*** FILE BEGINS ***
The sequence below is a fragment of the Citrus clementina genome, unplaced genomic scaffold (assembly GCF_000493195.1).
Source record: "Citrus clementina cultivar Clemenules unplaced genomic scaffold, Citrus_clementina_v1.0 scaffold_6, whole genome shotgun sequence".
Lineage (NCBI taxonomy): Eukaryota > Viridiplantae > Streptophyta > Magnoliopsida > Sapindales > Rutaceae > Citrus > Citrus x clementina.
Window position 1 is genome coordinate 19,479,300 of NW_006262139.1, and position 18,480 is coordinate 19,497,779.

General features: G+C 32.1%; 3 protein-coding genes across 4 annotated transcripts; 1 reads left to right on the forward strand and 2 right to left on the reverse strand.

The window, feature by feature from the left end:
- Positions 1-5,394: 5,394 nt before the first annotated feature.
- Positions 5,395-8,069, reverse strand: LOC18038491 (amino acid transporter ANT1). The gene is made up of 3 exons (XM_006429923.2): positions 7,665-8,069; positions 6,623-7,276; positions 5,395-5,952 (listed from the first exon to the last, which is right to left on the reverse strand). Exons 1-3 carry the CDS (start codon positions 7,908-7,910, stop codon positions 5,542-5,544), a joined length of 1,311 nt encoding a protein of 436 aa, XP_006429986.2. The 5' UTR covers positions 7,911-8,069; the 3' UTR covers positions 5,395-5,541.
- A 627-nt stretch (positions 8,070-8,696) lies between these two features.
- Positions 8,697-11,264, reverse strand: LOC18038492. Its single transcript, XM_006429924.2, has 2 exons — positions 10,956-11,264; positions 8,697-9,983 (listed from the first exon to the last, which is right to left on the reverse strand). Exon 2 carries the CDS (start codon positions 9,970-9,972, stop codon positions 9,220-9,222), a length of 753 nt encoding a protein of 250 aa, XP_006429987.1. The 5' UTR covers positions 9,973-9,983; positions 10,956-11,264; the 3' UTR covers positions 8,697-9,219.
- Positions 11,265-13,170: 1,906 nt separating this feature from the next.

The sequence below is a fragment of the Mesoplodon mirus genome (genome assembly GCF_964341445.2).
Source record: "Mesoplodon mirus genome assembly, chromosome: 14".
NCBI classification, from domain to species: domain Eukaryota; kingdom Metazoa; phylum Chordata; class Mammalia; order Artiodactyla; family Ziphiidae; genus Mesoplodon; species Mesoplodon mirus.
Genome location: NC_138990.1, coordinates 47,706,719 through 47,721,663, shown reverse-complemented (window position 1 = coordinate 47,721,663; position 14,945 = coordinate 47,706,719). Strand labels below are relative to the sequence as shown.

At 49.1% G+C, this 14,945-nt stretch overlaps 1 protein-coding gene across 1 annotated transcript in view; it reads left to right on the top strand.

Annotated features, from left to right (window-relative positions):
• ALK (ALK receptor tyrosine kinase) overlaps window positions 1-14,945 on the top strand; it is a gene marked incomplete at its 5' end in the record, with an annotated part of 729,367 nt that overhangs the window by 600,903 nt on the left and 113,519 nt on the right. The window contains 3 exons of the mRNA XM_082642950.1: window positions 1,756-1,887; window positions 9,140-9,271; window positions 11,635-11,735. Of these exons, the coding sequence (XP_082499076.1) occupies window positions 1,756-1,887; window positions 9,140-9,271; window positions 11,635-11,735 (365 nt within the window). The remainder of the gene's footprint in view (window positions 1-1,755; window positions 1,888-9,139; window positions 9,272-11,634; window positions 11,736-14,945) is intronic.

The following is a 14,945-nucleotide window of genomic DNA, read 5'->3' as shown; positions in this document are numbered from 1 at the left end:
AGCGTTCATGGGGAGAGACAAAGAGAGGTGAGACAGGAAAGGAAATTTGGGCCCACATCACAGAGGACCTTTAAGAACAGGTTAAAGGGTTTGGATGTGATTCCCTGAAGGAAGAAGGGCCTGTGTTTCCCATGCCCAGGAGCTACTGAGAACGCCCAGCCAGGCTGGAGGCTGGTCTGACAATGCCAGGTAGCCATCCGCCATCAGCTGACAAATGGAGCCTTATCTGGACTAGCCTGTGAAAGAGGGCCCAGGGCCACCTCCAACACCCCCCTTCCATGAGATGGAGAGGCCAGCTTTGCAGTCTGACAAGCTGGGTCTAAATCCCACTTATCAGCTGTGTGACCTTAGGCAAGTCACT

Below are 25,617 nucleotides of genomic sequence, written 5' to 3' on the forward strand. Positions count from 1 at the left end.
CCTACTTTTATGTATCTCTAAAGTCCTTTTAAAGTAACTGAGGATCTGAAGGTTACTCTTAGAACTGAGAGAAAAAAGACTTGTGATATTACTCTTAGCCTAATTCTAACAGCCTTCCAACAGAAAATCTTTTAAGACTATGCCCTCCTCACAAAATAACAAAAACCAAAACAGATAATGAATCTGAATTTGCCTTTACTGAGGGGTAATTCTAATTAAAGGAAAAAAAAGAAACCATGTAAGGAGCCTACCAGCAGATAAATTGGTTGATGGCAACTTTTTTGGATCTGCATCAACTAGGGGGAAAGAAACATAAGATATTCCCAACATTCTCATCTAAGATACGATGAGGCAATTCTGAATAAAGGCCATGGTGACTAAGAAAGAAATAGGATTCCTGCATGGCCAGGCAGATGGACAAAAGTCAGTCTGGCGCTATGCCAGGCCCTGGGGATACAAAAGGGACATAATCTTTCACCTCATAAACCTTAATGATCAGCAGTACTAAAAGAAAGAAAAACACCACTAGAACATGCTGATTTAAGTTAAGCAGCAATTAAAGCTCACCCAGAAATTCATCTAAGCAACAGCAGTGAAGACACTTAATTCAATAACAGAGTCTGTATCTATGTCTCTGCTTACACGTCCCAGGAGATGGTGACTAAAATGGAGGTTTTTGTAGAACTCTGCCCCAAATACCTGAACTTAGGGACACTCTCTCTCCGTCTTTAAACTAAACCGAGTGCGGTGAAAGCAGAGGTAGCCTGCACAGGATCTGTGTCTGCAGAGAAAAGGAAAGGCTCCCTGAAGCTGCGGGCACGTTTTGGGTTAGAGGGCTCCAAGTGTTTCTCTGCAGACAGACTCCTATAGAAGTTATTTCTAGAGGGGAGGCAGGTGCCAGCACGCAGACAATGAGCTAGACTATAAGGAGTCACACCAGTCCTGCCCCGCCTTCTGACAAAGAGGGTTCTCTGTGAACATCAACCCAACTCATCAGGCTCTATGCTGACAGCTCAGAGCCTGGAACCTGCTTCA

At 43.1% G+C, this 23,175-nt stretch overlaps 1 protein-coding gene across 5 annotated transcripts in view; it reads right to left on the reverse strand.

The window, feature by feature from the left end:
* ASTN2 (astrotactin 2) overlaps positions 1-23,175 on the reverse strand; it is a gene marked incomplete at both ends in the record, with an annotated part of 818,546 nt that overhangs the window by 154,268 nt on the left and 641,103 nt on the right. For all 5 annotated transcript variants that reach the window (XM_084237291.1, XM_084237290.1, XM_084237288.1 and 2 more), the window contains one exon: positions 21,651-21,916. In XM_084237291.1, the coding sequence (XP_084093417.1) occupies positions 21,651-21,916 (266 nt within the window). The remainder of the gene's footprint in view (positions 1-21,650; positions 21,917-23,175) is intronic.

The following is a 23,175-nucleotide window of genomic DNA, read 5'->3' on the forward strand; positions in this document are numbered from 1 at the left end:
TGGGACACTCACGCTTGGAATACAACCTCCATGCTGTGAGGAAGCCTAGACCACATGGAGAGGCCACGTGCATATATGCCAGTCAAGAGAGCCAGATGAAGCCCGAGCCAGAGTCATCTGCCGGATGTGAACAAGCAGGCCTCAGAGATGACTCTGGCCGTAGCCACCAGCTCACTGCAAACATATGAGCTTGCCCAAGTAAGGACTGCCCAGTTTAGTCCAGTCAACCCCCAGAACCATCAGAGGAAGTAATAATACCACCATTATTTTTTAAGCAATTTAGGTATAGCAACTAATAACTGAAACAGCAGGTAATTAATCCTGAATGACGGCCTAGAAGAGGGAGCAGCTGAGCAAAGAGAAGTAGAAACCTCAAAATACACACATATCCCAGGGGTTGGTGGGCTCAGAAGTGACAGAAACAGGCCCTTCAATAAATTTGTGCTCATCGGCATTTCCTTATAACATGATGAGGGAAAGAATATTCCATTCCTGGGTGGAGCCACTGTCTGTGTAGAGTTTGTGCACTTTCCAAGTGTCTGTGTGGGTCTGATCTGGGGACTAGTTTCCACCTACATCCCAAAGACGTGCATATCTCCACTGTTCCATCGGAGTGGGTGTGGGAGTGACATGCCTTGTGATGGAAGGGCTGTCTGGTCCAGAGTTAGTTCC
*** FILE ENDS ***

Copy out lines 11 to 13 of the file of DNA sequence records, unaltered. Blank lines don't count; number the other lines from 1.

- Positions 11,265-13,170: 1,906 nt separating this feature from the next.

The sequence below is a fragment of the Mesoplodon mirus genome (genome assembly GCF_964341445.2).
Source record: "Mesoplodon mirus genome assembly, chromosome: 14".